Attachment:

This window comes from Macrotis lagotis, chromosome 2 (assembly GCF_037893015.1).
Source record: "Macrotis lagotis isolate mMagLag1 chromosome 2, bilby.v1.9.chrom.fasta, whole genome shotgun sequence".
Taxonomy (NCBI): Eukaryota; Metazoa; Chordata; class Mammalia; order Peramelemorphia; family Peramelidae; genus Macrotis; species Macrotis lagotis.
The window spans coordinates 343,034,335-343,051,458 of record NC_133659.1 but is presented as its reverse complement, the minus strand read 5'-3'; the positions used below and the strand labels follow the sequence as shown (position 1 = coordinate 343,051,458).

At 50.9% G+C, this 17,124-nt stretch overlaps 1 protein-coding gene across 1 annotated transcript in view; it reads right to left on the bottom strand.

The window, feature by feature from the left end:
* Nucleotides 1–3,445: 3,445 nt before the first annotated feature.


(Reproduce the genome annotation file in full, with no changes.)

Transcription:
This window comes from Macrotis lagotis, chromosome 2 (assembly GCF_037893015.1).
Source record: "Macrotis lagotis isolate mMagLag1 chromosome 2, bilby.v1.9.chrom.fasta, whole genome shotgun sequence".
Taxonomy (NCBI): Eukaryota; Metazoa; Chordata; class Mammalia; order Peramelemorphia; family Peramelidae; genus Macrotis; species Macrotis lagotis.
The window spans coordinates 343,034,335-343,051,458 of record NC_133659.1 but is presented as its reverse complement, the minus strand read 5'-3'; the positions used below and the strand labels follow the sequence as shown (position 1 = coordinate 343,051,458).

At 50.9% G+C, this 17,124-nt stretch overlaps 1 protein-coding gene across 1 annotated transcript in view; it reads right to left on the bottom strand.

The window, feature by feature from the left end:
* Nucleotides 1–3,445: 3,445 nt before the first annotated feature.